Please use this identifier to cite or link to this item: http://hdl.handle.net/2440/93585
Citations
Scopus Web of Science® Altmetric
?
?
Type: Journal article
Title: Dietary (n-9) eicosatrienoic acid from a cultured fungus inhibits leukotriene B₄ synthesis in rats and the effect is modified by dietary linoleic acid
Other Titles: Dietary (n-9) eicosatrienoic acid from a cultured fungus inhibits leukotriene B(4) synthesis in rats and the effect is modified by dietary linoleic acid
Author: Cleland, L.
Gibson, R.
Neumann, M.
Hamazaki, T.
Akimoto, K.
James, M.
Citation: Journal of Nutrition, 1996; 126(6):1534-1540
Publisher: American Institute of Nutrition
Issue Date: 1996
ISSN: 0022-3166
1541-6100
Statement of
Responsibility: 
Leslie G. Cleland, Robert A. Gibson, Mark A. Neumann, Tomohito Hamazaki, Kengo Akimot and Michael J. James
Abstract: Eicosatrienoic acid (ETrA) is the (n-9) homologue of (n-6) arachidonic acid (AA) and (n-3) eicosapentaenoic acid (EPA). ETrA can be synthesized endogeneously, but tissue levels are normally undetectable except in essential fatty acid (EFA) deficiency. An ETrA-rich oil extracted from a cultured fungus was used to prepare diets which had varying levels of ETrA (0-8 g/kg diet) in combination with one of two levels of linoleic acid (LA, 2.2 or 9.5 g/kg diet). All diets were sufficient in essential fatty acids. Groups of rats were fed these diets for 4 wk after which leucocyte fatty acid content and leukotriene B4 (LTB4) synthesis were measured. The influence of dietary LA on ETrA accumulation in cells was studied and correlations with LTB4 synthesis determined. ETrA was efficiently incorporated into peritoneal exudate cell (PEC) phospholipids with no evident saturation being observed with levels up to 10 mol/100 mol total fatty acids in peritoneal exudate cells. Cellular ETrA levels were lower (P < 0.001) in rats fed the higher level of LA. ETrA accumulation in peritoneal exudate cells correlated (r(2) = 0.63, P < 0.05) with reduced LTB4 synthesis which was attributable to LTA hydrolase inhibition. Thus, dietary ETrA from a biological source can accumulate in leucocytes and suppress inflammatory eicosanoid synthesis. The findings justify further studies into the biochemical and anti-inflammatory effects of dietary ETrA, which could be incorporated into palatable food additives.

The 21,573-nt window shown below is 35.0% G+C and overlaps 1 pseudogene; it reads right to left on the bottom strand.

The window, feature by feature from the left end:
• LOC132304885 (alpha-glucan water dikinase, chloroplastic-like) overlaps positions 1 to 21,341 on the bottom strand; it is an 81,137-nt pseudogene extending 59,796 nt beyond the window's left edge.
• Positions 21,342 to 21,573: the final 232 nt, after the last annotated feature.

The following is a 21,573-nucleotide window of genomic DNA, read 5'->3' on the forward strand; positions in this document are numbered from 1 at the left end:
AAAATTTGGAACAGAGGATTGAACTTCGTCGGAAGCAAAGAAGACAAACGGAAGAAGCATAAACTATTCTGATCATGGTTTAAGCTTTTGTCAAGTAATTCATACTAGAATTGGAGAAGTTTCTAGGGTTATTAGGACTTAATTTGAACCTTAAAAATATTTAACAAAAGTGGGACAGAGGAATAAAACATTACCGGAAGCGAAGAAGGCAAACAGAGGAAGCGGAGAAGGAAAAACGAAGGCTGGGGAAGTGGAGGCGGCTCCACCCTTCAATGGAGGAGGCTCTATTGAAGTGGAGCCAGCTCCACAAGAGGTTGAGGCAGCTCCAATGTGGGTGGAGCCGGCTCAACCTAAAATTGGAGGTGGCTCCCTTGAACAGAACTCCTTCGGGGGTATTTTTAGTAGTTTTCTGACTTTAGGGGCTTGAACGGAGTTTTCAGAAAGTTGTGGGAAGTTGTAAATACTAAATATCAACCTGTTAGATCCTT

Keywords: (n-9) eicosatrienoic acid; linoleic acid; neutrophils
Rights: © ©1996 American Institute of Nutrition
RMID: 0030016281
DOI: 10.1093/jn/126.6.1534
Appears in Collections:Agriculture, Food and Wine publications

Files in This Item:
There are no files associated with this item.


Items in DSpace are protected by copyright, with all rights reserved, unless otherwise indicated.